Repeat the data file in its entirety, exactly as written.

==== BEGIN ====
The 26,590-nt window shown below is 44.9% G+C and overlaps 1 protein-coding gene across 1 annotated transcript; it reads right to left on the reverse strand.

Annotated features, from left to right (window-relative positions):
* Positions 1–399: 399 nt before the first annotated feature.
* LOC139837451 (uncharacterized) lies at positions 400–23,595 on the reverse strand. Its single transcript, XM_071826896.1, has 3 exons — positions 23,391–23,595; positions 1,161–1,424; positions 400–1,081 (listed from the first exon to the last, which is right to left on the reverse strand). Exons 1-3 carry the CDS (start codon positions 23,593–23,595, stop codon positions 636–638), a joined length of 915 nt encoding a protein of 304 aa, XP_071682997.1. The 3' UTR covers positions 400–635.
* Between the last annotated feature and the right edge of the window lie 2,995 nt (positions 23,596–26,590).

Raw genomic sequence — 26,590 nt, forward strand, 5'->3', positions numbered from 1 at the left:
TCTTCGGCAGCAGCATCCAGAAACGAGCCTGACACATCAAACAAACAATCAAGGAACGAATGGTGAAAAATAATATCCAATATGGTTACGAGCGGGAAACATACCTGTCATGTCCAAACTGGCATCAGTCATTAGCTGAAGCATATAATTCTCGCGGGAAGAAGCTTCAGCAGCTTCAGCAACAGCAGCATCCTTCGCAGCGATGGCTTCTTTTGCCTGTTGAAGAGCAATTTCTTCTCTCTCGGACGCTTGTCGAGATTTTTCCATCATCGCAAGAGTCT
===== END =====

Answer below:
The 26,590-nt window shown below is 44.9% G+C and overlaps 1 protein-coding gene across 1 annotated transcript; it reads right to left on the reverse strand.

Annotated features, from left to right (window-relative positions):
* Positions 1–399: 399 nt before the first annotated feature.
* LOC139837451 (uncharacterized) lies at positions 400–23,595 on the reverse strand. Its single transcript, XM_071826896.1, has 3 exons — positions 23,391–23,595; positions 1,161–1,424; positions 400–1,081 (listed from the first exon to the last, which is right to left on the reverse strand). Exons 1-3 carry the CDS (start codon positions 23,593–23,595, stop codon positions 636–638), a joined length of 915 nt encoding a protein of 304 aa, XP_071682997.1. The 3' UTR covers positions 400–635.
* Between the last annotated feature and the right edge of the window lie 2,995 nt (positions 23,596–26,590).

Raw genomic sequence — 26,590 nt, forward strand, 5'->3', positions numbered from 1 at the left:
TCTTCGGCAGCAGCATCCAGAAACGAGCCTGACACATCAAACAAACAATCAAGGAACGAATGGTGAAAAATAATATCCAATATGGTTACGAGCGGGAAACATACCTGTCATGTCCAAACTGGCATCAGTCATTAGCTGAAGCATATAATTCTCGCGGGAAGAAGCTTCAGCAGCTTCAGCAACAGCAGCATCCTTCGCAGCGATGGCTTCTTTTGCCTGTTGAAGAGCAATTTCTTCTCTCTCGGACGCTTGTCGAGATTTTTCCATCATCGCAAGAGTCT